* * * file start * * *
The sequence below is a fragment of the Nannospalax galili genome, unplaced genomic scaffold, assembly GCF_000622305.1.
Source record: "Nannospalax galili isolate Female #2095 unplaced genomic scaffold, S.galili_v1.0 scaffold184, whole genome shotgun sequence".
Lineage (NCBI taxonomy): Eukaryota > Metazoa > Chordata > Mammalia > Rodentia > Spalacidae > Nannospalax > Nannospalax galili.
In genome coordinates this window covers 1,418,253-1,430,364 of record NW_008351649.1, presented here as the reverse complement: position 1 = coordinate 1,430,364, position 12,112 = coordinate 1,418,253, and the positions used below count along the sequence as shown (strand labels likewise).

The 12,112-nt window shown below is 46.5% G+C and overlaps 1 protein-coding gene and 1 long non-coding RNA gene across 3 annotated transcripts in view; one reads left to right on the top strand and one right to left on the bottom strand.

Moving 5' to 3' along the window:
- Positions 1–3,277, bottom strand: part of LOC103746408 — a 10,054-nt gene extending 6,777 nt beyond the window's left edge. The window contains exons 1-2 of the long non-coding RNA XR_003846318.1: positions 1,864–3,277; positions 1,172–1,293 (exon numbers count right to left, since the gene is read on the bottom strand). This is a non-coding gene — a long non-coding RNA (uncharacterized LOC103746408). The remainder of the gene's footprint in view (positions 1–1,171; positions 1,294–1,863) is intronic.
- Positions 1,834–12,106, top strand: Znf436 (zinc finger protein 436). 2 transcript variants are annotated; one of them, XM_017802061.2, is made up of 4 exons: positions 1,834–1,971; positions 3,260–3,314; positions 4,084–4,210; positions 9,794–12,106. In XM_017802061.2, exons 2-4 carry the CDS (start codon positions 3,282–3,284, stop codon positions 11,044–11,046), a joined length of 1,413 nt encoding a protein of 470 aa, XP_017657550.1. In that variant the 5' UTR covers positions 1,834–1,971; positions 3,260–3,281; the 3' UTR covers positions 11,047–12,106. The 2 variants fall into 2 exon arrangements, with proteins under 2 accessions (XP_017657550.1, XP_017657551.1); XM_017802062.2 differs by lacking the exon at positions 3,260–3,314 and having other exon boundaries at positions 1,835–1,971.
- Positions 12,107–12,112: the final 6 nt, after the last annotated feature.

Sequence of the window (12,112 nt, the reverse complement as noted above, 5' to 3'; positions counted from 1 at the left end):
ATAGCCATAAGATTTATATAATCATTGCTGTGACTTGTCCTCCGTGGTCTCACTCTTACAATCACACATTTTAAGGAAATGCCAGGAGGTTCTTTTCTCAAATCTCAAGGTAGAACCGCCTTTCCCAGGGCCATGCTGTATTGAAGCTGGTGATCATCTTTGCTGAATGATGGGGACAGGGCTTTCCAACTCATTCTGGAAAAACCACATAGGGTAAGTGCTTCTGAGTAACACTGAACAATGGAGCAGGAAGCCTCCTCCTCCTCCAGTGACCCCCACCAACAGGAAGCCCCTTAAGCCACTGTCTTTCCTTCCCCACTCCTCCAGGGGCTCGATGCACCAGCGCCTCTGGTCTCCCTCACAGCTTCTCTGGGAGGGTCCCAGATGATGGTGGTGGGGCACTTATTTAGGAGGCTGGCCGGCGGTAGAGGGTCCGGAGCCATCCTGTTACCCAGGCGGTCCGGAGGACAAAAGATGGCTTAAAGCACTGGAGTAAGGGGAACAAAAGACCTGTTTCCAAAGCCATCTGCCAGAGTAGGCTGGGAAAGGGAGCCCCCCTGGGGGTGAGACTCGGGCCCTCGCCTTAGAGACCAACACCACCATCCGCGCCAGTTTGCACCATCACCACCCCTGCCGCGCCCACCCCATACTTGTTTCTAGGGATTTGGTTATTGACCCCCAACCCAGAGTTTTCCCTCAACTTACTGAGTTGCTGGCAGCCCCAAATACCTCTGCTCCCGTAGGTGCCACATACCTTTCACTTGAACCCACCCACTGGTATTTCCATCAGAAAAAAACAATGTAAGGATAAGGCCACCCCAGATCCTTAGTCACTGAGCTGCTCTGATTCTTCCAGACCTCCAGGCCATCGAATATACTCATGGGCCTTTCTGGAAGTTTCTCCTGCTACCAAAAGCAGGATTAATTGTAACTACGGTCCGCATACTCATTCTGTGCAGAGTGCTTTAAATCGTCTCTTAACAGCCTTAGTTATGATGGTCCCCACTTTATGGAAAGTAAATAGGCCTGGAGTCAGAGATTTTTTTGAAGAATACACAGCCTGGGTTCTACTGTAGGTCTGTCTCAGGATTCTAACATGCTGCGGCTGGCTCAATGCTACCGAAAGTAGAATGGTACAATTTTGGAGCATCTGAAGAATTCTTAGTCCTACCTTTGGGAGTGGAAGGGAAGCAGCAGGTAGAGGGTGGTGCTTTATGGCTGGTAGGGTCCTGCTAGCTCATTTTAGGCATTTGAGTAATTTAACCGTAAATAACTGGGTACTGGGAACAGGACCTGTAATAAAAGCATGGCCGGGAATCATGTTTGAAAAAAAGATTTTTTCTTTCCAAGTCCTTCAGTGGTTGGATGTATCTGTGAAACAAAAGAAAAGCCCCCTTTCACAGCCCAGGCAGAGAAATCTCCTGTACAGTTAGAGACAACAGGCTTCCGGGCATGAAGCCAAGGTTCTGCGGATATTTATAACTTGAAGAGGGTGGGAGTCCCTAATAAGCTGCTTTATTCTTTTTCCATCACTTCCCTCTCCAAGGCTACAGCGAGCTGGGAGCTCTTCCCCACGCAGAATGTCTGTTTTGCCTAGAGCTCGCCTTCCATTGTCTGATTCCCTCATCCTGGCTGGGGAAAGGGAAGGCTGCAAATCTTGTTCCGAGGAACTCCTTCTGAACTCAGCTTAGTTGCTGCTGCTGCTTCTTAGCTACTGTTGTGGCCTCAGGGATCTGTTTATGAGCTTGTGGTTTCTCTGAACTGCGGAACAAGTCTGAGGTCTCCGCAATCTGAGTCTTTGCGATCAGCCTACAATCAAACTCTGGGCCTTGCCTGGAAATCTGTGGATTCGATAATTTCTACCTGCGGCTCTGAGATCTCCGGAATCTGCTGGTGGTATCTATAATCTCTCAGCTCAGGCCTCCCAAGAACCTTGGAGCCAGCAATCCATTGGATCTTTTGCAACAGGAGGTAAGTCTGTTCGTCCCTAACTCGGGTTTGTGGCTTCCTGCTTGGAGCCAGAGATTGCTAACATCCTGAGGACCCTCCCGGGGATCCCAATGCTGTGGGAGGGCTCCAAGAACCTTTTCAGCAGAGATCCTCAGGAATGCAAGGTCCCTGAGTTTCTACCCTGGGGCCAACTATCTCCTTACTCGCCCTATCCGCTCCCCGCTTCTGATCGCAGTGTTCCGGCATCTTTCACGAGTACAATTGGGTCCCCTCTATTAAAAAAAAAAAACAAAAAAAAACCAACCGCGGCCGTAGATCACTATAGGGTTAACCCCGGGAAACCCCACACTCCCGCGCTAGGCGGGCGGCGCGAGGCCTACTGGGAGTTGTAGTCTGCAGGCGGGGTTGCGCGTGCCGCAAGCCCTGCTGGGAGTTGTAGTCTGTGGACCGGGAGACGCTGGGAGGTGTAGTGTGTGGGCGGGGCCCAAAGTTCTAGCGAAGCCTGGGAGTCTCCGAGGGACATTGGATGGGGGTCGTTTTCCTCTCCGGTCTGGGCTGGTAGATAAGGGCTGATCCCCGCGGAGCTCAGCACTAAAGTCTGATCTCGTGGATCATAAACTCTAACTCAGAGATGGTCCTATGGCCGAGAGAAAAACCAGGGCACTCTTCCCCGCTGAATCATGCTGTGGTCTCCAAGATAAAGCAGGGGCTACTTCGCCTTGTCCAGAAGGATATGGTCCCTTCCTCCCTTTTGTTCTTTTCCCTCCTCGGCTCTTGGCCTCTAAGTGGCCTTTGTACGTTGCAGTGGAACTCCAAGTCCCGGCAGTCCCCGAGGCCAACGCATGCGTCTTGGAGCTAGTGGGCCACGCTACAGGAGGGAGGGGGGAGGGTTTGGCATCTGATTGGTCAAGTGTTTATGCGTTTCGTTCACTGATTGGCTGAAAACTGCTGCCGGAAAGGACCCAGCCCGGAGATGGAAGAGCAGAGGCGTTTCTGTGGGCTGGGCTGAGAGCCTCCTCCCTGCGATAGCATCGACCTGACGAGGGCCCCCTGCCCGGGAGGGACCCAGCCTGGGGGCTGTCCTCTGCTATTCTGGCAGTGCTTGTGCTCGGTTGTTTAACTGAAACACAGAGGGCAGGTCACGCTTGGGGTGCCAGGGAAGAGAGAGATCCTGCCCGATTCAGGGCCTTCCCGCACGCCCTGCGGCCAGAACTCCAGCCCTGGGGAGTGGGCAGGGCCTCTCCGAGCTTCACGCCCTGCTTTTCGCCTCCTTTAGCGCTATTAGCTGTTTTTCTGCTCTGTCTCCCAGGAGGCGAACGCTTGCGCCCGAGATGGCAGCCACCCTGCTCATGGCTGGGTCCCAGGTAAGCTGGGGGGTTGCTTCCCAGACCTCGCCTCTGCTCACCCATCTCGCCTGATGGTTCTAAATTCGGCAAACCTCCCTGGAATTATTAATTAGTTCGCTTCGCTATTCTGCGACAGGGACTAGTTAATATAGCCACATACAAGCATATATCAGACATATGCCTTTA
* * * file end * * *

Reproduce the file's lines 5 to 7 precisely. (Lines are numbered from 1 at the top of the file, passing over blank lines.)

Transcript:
The 12,112-nt window shown below is 46.5% G+C and overlaps 1 protein-coding gene and 1 long non-coding RNA gene across 3 annotated transcripts in view; one reads left to right on the top strand and one right to left on the bottom strand.

Moving 5' to 3' along the window:
- Positions 1–3,277, bottom strand: part of LOC103746408 — a 10,054-nt gene extending 6,777 nt beyond the window's left edge. The window contains exons 1-2 of the long non-coding RNA XR_003846318.1: positions 1,864–3,277; positions 1,172–1,293 (exon numbers count right to left, since the gene is read on the bottom strand). This is a non-coding gene — a long non-coding RNA (uncharacterized LOC103746408). The remainder of the gene's footprint in view (positions 1–1,171; positions 1,294–1,863) is intronic.